smog around a city
Photo courtesy U.S. EPA
Ozone is a major component of smog.

The weather report on the radio or TV tells you that it is going to be sunny and hot and that an orange ozone alert has been issued. What is ozone? What does an orange alert mean? Why should you be concerned about it?

In this article, we will examine what ozone is, how it is produced, what health hazards it poses and what you can do to reduce ozone pollution.

­­Ozone is a molecule of three oxygen atoms bound together (O3). It is unstable and highly reactive. Ozone is used as a bleach, a deodorizing agent, and a sterilization agent for air and drinking water. At low concentrations, it is toxic.

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Ozone is found naturally in small concentrations in the stratosphere, a layer of Earth's upper atmosphere. In this upper atmosphere, ozone is made when ultraviolet light from the sun splits an oxygen molecule (O2), forming two single oxygen atoms. If a freed atom collides with an oxogen molecule, it becomes ozone. Stratospheric ozone has been called "good" ozone because it protects the Earth's surface from dangerous ultraviolet light.

illustration of how ozone is produced from NOx pollutants
Photo courtesy NIEHS/NIH
Ozone production from NOx pollutants: Oxygen atoms freed from nitrogen dioxide by the action of sunlight attack oxygen molecules to make ozone. Nitrogen oxide can combine with ozone to reform nitrogen dioxide, and the cycle repeats.

Ozone can also be found in the troposphere, the lowest layer of the atmosphere. Tropospheric ozone (often termed "bad" ozone) is man-made, a result of air pollution from internal combustion engines and power plants. Automobile exhaust and industrial emissions release a family of nitrogen oxide gases (NOx) and volatile organic compounds (VOC), by-products of burning gasoline and coal. NOx and VOC combine chemically with oxygen to form ozone during sunny, high-temperature conditions of late spring, summer and early fall. High levels of ozone are usually formed in the heat of the afternoon and early evening, dissipating during the cooler nights.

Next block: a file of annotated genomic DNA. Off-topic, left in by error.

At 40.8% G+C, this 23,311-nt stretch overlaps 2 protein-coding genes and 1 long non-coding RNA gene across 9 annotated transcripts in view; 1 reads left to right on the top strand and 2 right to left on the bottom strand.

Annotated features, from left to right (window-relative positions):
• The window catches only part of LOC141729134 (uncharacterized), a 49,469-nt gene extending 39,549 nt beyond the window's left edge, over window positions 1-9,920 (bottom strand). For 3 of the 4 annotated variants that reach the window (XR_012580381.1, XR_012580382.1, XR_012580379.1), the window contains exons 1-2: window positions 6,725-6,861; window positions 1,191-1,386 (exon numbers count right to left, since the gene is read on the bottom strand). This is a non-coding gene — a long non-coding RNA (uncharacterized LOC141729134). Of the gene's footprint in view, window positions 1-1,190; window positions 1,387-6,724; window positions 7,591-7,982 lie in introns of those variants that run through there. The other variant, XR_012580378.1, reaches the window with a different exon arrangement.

chart showing worldwide seasonal changes in tropospheric ozone
Photo courtesy NASA
Worldwide seasonal changes in tropospheric ozone: Tropospheric ozone increases during summers in the northern and southern hemispheres when the climate is hot. The most tropospheric ozone is observed during summer in the northern hemisphere.

Although ozone pollution is formed mainly in urban and suburban areas, it ends up in rural areas as well, carried by prevailing winds or resulting from cars and trucks that travel into rural areas. Significant levels of ozone pollution can be detected in rural areas as far as 250 miles (402 kilometers) downwind from urban industrial zones.

illustation of how zone pollution can travel from urban to rural areas
Photo courtesy NIEHS/NIH
Ozone pollution can travel from urban to rural areas.